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Monday, June 29, 2020

Identified with Christ

Of Random Acts of Kindness and Social Media — Steemit 

         To be identified with Christ is to embody specific attributes.  The New Testament enumerates many of these traits in “virtue lists” found throughout.  For instance: 2 Timothy 2:24-25.  “The Lord’s servant must be … kind to everyone, an apt teacher, patient, [and] correcting opponents with gentleness.  The Christian does not have the option of withholding kindness or opposing others harshly.  Kindness and gentleness are mandated by the word.

          Of course, we see people claiming the title ‘Christian’ lash out in judgment, villainizing those who disagree with them.  Such behavior disregards the New Testament these very Christians would herald as the “word of God.”  Those guilty of withholding kindness and gentleness clearly are not actually connected to Jesus, who gently welcomed the tax collector, the prostitute, the physically disabled, and the morally corrupt.  Why did Jesus treat his opponents so differently that those today, who claim to be his followers?

          Similarly, look to 1 Peter 3:9: “all of you, have unity of spirit, sympathy, love for one another, a tender heart, and humble mind.”  Again, the label ‘Christian’ inherently calls for full submission to the dictates of the word.  Christians don’t have the option of being unsympathetic, arrogant, or rough.  To speak and act in a bullying, abrasive manner is to reject the Bible’s authority. 

          Numerous other virtue lists round out the picture of one who truly follows Jesus.  For better understanding, begin reading in Matthew chapter 1 and keep at it through Revelation chapter 22. 

          Christians in America stand at a five-way (at least) intersection where divergent COVID-19 responses, reckoning with generational & structural racism, bipolar presidential politics, instant feedback on social media, and one’s personal identity all collide.  In this maelstrom of words and assaults, what is the Christian’s posture?  We know from the virtue lists: when attacked or offended, we are to be humble, kind, gentle, and sympathetic.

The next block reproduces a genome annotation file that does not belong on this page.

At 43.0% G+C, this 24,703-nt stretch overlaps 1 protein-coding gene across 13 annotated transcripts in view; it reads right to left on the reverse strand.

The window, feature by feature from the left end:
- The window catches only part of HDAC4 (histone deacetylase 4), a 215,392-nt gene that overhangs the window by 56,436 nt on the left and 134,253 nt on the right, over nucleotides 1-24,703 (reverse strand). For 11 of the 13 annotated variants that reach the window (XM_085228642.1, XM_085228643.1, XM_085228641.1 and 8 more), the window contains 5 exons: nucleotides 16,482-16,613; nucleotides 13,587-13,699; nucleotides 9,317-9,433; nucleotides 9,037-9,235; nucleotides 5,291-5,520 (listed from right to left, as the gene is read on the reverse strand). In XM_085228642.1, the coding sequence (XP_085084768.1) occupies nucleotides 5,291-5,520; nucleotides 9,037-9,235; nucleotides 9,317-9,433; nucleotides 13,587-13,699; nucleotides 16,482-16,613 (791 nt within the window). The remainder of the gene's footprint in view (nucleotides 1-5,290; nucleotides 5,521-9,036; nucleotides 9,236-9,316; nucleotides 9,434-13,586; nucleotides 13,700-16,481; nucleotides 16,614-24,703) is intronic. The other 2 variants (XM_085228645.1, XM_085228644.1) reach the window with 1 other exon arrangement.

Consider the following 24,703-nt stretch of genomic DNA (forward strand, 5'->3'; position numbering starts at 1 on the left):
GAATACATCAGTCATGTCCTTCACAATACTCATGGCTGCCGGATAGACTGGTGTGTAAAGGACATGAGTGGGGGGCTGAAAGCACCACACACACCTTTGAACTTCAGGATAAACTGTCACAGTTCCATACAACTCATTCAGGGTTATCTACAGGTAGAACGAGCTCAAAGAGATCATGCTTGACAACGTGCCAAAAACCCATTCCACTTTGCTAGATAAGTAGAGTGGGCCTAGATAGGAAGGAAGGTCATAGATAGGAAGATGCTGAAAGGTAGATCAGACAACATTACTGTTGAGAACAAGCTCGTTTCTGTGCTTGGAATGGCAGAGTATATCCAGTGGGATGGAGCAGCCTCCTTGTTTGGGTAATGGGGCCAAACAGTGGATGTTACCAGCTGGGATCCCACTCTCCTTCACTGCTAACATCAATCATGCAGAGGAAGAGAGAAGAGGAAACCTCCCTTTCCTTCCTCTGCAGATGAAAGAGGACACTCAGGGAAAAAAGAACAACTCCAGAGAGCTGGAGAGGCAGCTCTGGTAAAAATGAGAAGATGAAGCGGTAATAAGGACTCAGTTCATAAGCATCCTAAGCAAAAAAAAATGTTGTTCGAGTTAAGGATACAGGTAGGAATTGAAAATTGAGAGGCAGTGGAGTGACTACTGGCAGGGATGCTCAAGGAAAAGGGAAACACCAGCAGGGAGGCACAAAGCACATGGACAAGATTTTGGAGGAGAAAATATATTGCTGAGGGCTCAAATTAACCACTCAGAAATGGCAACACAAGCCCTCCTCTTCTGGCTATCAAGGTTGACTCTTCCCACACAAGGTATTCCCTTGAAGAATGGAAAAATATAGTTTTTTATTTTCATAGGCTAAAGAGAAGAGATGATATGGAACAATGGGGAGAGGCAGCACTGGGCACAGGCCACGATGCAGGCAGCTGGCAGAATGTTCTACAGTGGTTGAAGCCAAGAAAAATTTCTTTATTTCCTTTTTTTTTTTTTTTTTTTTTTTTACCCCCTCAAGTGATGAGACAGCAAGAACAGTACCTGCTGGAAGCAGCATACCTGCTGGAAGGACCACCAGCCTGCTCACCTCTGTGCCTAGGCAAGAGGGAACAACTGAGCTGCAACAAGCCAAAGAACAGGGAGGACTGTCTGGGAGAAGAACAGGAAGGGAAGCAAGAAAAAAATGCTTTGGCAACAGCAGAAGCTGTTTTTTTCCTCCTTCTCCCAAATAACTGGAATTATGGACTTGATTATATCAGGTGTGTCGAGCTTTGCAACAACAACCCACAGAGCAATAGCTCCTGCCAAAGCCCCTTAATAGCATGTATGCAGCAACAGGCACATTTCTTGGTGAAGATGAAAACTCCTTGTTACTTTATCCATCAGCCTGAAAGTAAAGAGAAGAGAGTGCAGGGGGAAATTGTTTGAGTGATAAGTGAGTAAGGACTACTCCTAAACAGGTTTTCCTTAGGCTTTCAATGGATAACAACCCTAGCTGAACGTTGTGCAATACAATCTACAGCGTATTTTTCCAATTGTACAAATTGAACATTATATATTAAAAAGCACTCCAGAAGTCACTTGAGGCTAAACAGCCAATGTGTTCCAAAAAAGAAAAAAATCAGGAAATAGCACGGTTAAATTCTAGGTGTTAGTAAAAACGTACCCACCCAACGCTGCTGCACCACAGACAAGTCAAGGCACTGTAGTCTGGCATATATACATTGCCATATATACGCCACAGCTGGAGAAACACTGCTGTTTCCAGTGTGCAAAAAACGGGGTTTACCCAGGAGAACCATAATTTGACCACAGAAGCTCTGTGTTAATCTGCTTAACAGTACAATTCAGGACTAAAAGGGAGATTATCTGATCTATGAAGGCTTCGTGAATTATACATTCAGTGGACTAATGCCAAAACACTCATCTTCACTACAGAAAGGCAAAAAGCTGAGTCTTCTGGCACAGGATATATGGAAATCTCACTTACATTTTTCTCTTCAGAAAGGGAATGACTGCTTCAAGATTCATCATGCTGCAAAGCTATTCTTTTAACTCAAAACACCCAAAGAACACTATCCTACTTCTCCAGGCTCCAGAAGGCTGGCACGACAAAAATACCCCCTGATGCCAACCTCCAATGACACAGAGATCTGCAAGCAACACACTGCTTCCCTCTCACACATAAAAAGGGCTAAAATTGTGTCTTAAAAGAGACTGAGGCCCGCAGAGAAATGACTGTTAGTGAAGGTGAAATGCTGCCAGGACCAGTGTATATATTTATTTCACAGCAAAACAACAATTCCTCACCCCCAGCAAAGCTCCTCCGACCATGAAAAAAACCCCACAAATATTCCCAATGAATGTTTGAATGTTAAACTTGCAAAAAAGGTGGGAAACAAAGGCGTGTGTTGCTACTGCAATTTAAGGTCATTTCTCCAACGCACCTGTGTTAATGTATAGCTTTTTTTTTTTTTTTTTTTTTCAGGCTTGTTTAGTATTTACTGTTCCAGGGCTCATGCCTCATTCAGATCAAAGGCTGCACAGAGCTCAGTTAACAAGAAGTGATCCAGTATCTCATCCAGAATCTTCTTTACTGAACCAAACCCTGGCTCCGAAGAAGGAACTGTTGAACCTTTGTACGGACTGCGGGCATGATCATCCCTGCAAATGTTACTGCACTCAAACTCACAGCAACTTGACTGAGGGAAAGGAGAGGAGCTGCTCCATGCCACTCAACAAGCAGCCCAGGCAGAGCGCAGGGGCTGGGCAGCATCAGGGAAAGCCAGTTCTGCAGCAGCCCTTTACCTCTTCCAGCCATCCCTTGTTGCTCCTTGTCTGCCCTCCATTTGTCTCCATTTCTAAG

Consider the specific arena of Facebook.  Is Jesus defiantly posting memes to assert his rights?  Well, he never asserts his rights in the Bible, so why would he do so on Facebook?  And if he wouldn’t why do his followers?  To act in a way differently than Jesus, indicates the individual isn’t really following him. 

          Zero in on the example of someone who feels offended, hurt, or scared.  Does one respond to someone else by defending one’s own right to say or do or post what made the other feel offended, hurt, or scared?  If so, that one isn’t communicating in the way Jesus did, and thus is not a ‘little Christ,’ even if he or she claims the moniker ‘Christian.’  A black person feels threatened or hurt; the white person tells the black person not to make a deal out of it; or, not to see race in everything; or, to get over it and move on.  Obviously that white person is not walking in the way of Jesus and thus is not ‘Christian’ regardless of his or her claims. 

          To the black person who feels wounded, Jesus says, “I proclaim release to the captives” (Luke 4:18b); and, “I will give you rest” (Mt. 11:28); and, “my peace I give to you; do not let your hearts be troubled” (Jn. 14:27).   Jesus welcomes all who are broken, all who are repentant, and all who seek truth.  Jesus will give success to the white or Asian or black person who strives to embody kindness, gentleness, welcome, and the other virtues.  He will guide the lost and fill the hungry.  Christians don’t need to be super saints; they only need to die to self and live in Christ.